August 2021 Newsletter

Blue Skies, Humidity, Hot Sun! Summer is still here! 

Monthly Motivator

Your work is to discover your skill and then with all your heart to give yourself to it. 

Be thankful for the opportunities given to you to make a difference in the world and someone’s life.  That's the mark of a true professional.

DiagnosTEX August Schedule

Due to some unique staffing issues this summer, we will be running mobile clinics many Monday-Fridays in the months of August and September and will return to regular schedules of Monday – Thursday in the Fall.

New addition to the DiagnosTEX Family

Many have been asking and we wanted to let everyone know that Veronica had a healthy baby boy. Both are doing well. She will be off for maternity leave for several weeks but we look forward to having her back at the beginning of Fall.

New DiagnosTEX Educational Handout!
Importance of an Instrumental Exam

Get one next time we see you!

On Board Observers

We are so excited to be reunited and interact “facemask to facemask” with everyone and to have you on board again! We missed you! Please remember, we are allowing one observer in attendance at this time and those should stand in the stairwell only, no one is allowed to sit in any of the seats on the van. No exceptions will be made, if someone is unable to stand for long periods of time, they should not attend. We are so over the virus, but unfortunately the virus is not over us yet. When you look at how it has been changing, there's still a lot of room for it to mutate and the virus could still carry a lot of surprises. The delta variant has spread just as fast through the U.S. as epidemiologists feared it would. It now accounts for more than half the cases in the U.S. and far more than that in certain states. It is affecting both vaccinated and the unvaccinated. DTEX will continue with all current COVID precautions. This 1 observer to the study can only be an SLP or healthcare staff, no family members.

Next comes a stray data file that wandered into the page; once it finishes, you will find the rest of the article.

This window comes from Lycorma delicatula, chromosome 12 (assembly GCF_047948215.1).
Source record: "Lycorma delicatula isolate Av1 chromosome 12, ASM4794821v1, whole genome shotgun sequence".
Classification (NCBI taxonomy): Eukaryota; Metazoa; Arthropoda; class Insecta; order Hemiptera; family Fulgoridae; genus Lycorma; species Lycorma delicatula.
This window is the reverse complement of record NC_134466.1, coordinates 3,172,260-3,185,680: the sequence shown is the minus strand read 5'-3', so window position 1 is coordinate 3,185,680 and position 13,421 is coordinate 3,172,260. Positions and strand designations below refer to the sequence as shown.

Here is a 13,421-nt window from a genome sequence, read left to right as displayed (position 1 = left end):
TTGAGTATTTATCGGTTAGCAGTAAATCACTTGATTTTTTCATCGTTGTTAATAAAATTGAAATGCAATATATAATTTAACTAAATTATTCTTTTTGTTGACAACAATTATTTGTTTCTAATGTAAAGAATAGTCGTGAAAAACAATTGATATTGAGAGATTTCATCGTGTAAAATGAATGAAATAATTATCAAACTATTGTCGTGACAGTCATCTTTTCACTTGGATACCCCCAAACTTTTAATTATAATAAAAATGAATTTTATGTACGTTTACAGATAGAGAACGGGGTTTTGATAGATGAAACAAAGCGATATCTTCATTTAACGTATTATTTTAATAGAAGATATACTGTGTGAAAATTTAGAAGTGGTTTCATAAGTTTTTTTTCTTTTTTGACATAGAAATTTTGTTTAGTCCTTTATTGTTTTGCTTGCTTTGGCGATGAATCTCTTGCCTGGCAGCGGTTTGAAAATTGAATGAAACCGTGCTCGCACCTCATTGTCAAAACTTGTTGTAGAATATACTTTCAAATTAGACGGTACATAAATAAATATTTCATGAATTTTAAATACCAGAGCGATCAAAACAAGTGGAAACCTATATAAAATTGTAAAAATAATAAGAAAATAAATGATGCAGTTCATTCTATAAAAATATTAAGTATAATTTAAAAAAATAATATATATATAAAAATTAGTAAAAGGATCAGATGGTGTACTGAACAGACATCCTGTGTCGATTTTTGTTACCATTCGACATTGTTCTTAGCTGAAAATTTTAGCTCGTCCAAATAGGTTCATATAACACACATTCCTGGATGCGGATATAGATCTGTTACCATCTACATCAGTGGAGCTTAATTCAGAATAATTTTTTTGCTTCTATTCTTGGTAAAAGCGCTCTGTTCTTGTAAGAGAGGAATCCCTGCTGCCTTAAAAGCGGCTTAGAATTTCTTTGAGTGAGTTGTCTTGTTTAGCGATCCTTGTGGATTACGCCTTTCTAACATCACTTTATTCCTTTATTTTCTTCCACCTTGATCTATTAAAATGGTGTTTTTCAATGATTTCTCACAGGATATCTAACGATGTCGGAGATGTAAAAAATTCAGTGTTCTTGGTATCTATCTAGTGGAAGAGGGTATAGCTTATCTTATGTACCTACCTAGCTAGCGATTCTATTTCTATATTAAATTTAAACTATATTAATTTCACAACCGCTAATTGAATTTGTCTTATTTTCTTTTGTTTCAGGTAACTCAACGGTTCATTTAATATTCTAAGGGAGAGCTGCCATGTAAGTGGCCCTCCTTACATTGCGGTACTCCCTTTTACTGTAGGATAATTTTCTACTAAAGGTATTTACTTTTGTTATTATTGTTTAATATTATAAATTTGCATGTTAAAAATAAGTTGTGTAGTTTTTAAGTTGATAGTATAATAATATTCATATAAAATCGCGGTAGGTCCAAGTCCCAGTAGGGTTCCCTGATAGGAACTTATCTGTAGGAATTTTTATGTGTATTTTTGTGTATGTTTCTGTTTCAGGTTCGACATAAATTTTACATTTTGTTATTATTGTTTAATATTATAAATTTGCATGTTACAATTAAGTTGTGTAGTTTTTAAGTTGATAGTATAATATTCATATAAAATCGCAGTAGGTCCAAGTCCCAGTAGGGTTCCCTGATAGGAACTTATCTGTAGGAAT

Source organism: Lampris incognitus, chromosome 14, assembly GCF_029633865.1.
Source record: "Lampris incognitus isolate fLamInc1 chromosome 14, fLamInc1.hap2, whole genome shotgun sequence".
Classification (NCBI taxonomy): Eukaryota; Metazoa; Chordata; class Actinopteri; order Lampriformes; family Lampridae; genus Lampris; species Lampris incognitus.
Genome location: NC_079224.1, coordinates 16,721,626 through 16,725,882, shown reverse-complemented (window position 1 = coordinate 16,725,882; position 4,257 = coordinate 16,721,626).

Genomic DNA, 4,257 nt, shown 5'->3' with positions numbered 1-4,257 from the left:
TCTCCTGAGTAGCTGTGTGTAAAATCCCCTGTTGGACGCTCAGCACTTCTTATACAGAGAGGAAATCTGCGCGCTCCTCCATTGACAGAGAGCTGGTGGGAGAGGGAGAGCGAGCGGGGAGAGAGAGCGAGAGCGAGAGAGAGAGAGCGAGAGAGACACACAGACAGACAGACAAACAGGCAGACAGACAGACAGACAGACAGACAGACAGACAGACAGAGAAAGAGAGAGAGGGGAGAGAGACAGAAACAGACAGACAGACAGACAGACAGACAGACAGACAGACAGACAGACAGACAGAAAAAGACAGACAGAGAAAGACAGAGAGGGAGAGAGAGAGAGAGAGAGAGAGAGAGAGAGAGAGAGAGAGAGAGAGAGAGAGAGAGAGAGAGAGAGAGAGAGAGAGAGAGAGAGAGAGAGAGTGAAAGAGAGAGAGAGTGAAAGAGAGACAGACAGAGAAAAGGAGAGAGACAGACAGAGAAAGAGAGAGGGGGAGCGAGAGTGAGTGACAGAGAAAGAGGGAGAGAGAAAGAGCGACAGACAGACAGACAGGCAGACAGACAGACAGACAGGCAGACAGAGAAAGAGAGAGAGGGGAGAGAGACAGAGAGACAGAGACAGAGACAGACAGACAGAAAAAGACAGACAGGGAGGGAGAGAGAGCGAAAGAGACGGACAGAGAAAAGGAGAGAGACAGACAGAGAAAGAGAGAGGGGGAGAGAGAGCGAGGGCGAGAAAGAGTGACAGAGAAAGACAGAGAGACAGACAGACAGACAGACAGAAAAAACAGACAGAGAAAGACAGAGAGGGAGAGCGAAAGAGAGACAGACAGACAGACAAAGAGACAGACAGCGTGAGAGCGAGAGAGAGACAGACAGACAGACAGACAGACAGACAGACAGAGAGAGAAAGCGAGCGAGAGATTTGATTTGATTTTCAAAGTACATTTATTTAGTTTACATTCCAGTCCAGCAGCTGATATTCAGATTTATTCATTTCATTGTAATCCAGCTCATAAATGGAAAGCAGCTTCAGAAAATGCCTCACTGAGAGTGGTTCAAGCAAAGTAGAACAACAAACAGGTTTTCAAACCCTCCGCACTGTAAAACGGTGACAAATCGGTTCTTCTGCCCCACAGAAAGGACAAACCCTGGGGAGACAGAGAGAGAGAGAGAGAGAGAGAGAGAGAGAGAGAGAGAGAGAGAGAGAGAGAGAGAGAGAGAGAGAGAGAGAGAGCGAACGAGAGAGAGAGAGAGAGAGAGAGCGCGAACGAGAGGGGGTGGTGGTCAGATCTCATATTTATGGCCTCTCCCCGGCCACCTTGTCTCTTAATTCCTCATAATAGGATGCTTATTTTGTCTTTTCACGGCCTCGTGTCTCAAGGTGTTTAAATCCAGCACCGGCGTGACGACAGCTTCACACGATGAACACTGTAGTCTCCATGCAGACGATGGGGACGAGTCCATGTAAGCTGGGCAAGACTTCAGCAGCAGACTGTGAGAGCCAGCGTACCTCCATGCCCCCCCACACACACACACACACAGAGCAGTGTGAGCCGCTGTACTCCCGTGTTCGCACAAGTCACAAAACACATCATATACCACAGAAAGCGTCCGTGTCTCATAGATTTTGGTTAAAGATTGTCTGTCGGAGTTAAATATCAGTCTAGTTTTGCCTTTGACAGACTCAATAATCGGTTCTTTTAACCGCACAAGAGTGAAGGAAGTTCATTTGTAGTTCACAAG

August CE course – Don’t miss it! Become Certified in ESP, the Most Comprehensive FDA-Cleared Treatment for Dysphagia

  • Deciphering Dysphagia with Ampcare’s ESP™ (Effective Swallowing Protocol)
  • Zoom Webinar Tuesday and Wednesday, August 17 - 18, 2021 *8 Hours Advanced ASHA CE 

DiagnosTEX Consult Forms

Please fill these forms out in their entirety with interest, purpose and concern for the patient and direction towards proper treatment.  For example, include proper DX for dysphagia.  We often see “feeding difficulties” checked and nothing else, but yet there is a dx of CVA, COVID, PD in other HX etc.  Please remember these forms that you sign and fill out go in with any audits or legal cases requesting records.

CMS has released the 2022 proposed rule for the Medicare Physician Fee Schedule (MPFS) for outpatient services.

CMS uses an annual Conversion Factor (CF) to calculate MPFS payment rates. For 2022, CMS estimates that the CF will be $33.59, representing a nearly 4% decrease from the $34.89 CF for 2021, and a nearly 7% decrease from the 2020 CF. CMS’s regulatory impact analysis (RIA) of the proposed rule notes that audiologists will see a cumulative 1% decrease in payments and SLPs a 2% decrease in 2022. However, it does not appear that CMS factored in the temporary 3.75% increase implemented to mitigate the cuts into the analysis. As a result, absent additional intervention by Congress or CMS, ASHA anticipates audiologists and SLPs will continue to face significant payment cuts beyond what CMS identified in the RIA, based on the changes to the CF. It is important to note that cumulative reimbursement changes experienced by individual clinicians or practices will vary because actual payment depends on several factors, including locality-specific rates and the specific procedure codes billed.

New Remote Therapeutic Monitoring (RTM) Code

Effective January 1, 2022, clinicians will see a new family of codes for RTM services, including three codes that would be of interest to audiologists and SLPs, as follows:

  • 989X1 Remote therapeutic monitoring (e.g., respiratory system status, musculoskeletal system status, therapy adherence, therapy response); initial set-up and patient education on use of equipment
  • 989X4 Remote therapeutic monitoring treatment management services, physician/other qualified health care professional time in a calendar month requiring at least one interactive communication with the patient/caregiver during the calendar month; first 20 minutes